A senior Justice official well-versed in FISA matters agreed that now, "law enforcement can talk to intelligence without fear, without chaperones, without reporting every little jot and tittle to the FISC." And "without fear the coordination will undermine the legitimacy of the FISA and lose the authority."
This official pointed out that in most national security cases there will continue to be both intelligence and law enforcement interests at work. Even once the director decides to prosecute, say, a mole, on whom a FISA is bringing in great evidence, the intelligence officers are still going to want the information. They want to know what's his tradecraft, what kind of information is he selling, is it only to the Russians or also the Chinese? How do they pass info back to him, how do they pay him? Almost all these details are going to be useful for both law enforcement and intelligence — and ultimately they both have the same goal.
The truth is, this official maintained, that "even if we're all jazzed up about prosecuting a guy, we still want to collect the information for intelligence." Prosecution is still just one way to prevent terrorism. Yes, prosecutors can help shape a case; "the law enforcement perspective is the value added." He is completely comfortable shifting an intelligence target into a prosecution mode: is it really any worse to lock somebody up after giving him a lawyer and a fair trial? He is "not bothered at all that we prosecute terrorists rather than killing them."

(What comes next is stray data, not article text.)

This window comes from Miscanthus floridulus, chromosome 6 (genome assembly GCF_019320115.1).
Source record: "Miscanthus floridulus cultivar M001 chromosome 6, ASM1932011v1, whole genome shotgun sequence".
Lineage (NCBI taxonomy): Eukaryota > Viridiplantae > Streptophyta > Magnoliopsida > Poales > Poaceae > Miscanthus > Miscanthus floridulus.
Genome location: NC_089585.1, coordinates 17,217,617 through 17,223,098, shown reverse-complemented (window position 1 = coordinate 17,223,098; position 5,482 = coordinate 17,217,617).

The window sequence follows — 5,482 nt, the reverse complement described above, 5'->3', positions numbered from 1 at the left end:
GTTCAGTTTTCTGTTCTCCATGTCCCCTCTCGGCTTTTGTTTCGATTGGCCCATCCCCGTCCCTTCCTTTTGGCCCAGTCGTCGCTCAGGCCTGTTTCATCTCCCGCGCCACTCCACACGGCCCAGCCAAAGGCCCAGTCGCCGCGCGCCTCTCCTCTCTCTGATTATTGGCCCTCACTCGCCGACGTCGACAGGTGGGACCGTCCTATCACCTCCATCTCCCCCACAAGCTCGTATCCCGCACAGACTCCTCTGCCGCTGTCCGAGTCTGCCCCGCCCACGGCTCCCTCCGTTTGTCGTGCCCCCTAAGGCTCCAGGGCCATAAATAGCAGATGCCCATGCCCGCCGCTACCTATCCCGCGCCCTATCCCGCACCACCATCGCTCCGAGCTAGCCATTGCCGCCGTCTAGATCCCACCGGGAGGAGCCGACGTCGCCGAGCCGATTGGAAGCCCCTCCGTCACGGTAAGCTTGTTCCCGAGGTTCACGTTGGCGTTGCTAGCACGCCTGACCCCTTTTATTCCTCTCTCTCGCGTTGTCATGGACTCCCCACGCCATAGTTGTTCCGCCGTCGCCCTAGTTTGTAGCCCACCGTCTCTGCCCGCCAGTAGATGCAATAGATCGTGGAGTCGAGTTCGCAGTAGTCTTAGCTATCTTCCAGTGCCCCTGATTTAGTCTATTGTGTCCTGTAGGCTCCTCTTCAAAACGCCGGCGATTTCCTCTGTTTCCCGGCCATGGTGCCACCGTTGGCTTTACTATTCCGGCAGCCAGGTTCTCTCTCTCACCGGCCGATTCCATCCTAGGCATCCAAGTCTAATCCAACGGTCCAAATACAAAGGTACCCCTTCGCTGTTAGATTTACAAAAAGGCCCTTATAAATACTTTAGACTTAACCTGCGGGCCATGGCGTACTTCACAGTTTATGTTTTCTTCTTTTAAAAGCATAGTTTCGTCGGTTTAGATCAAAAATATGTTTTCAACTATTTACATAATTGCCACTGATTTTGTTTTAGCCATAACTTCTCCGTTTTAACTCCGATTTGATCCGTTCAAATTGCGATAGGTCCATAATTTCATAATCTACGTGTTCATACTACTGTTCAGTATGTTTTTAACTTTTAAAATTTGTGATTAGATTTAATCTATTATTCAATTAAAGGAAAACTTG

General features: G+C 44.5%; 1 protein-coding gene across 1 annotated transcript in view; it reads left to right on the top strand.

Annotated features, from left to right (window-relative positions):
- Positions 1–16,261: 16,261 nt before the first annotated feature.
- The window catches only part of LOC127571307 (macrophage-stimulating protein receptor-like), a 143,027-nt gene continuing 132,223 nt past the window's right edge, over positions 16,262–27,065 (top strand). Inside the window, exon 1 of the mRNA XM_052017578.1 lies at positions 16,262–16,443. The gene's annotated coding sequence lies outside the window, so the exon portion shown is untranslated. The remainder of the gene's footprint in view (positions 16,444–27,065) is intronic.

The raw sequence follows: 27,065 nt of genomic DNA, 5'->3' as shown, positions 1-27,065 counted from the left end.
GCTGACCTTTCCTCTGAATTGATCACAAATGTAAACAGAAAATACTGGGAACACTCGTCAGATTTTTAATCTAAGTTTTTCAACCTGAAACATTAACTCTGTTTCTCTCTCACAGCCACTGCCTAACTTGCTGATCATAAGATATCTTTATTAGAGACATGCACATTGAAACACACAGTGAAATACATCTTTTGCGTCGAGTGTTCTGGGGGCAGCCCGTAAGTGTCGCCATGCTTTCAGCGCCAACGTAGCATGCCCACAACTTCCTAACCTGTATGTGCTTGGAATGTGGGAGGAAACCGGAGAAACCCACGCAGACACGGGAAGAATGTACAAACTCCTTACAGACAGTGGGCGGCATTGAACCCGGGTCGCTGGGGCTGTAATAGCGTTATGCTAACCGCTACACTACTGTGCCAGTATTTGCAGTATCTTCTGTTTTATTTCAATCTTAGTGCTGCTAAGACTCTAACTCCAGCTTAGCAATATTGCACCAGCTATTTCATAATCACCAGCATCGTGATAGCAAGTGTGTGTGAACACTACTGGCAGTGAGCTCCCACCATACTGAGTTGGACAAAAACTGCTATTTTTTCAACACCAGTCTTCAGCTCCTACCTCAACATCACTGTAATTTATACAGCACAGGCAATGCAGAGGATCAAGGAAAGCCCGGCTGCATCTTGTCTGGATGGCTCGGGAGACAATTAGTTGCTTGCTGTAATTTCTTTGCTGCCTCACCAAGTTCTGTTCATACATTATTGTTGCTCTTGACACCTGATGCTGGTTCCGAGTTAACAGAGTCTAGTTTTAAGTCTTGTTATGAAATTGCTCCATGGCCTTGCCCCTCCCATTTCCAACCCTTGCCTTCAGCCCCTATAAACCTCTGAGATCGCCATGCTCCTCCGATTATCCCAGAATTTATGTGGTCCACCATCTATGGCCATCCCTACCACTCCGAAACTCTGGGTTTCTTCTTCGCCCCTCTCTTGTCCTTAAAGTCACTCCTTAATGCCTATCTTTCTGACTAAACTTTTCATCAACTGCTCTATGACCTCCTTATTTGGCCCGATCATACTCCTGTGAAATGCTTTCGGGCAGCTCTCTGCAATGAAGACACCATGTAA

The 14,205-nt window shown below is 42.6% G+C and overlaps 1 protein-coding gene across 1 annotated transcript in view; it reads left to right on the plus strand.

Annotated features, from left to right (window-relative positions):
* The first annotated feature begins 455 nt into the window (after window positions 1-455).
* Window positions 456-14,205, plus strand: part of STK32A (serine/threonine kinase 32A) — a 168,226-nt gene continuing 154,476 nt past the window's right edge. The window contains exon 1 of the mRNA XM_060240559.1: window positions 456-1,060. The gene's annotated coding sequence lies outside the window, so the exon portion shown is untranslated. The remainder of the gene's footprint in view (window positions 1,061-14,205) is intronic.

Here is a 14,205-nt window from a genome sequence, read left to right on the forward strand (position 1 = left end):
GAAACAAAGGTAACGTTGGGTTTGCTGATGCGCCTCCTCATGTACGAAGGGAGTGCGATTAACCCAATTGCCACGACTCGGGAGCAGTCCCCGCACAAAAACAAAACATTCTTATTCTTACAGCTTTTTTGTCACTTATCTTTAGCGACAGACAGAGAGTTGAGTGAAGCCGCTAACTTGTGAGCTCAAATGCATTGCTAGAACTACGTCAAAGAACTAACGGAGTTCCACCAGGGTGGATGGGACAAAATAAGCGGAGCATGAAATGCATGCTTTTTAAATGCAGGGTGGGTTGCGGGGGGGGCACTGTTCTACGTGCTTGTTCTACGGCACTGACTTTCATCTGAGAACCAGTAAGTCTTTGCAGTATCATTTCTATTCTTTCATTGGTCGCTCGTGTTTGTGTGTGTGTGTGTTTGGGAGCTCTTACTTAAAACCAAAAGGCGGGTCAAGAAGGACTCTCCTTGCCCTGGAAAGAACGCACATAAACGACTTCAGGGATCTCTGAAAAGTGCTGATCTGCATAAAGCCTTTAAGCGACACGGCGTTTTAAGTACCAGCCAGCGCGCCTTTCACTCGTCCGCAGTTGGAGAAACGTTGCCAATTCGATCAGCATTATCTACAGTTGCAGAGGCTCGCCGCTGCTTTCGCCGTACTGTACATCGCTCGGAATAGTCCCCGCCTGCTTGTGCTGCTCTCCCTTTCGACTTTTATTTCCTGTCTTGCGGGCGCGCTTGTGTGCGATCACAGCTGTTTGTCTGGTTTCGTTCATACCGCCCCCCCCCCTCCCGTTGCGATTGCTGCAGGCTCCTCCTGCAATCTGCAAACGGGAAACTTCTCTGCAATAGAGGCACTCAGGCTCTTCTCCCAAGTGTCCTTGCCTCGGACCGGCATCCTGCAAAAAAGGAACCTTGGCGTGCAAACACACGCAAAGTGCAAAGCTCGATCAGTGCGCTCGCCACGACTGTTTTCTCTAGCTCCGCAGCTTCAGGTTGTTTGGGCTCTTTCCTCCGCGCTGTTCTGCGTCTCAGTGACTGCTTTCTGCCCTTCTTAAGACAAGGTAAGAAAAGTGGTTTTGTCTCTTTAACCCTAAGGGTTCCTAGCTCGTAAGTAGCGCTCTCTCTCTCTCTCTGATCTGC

And it's not likely that a FISA order will be used against a Tim McVeigh, Bonnie & Clyde, or John Gotti: "Ordinary red-blooded American criminals can sleep soundly tonight knowing they're not going to be surveilled under FISA."
In-Depth FISA Training
As if in response to John Martin's admonition, both the FBI and Justice have been crashing plans to set up in-depth training programs on FISA procedures for the agents and prosecutors in the field. Bowman pointed out that the agents who've been doing this all along will not have much problem adjusting; most FISAs come out of the 17 or so of the bureau's largest field offices.
But for the new agents, or the agents new to counterterrorism, or in the smaller field offices, some have not even been accustomed to working with classified materials. Bowman noted, "there's a whole bunch of stuff out there that is not well understood." The logistics of the training, bringing in a couple hundred people, away from their jobs, for several days at a time, can be very difficult. But there are videotapes, and there will be a move toward distance learning.
The information being imparted, too, is "new and somewhat arcane" so you can't try to dump too much on the unsuspecting agent all at once; "otherwise, his eyes will glaze over and you're done." But the lawyers under Bowman in the National Security Law Branch, and those in its newly-created FISA Unit, are "extremely service-oriented," and will be ready to respond to any and all calls from the field.
Similarly, a senior Justice official said plans are being made to train 93 assistant U.S. attorneys, one from each office, so that every office will have at least one assistant well-versed in FISA procedures.
He said experts from the FBI, Criminal Division, and OIPR would most likely conduct training sessions, likely of five days' duration, at the National Advocacy Center in Columbia, S.C.
For some it might be a refresher course — but there's nothing wrong with that.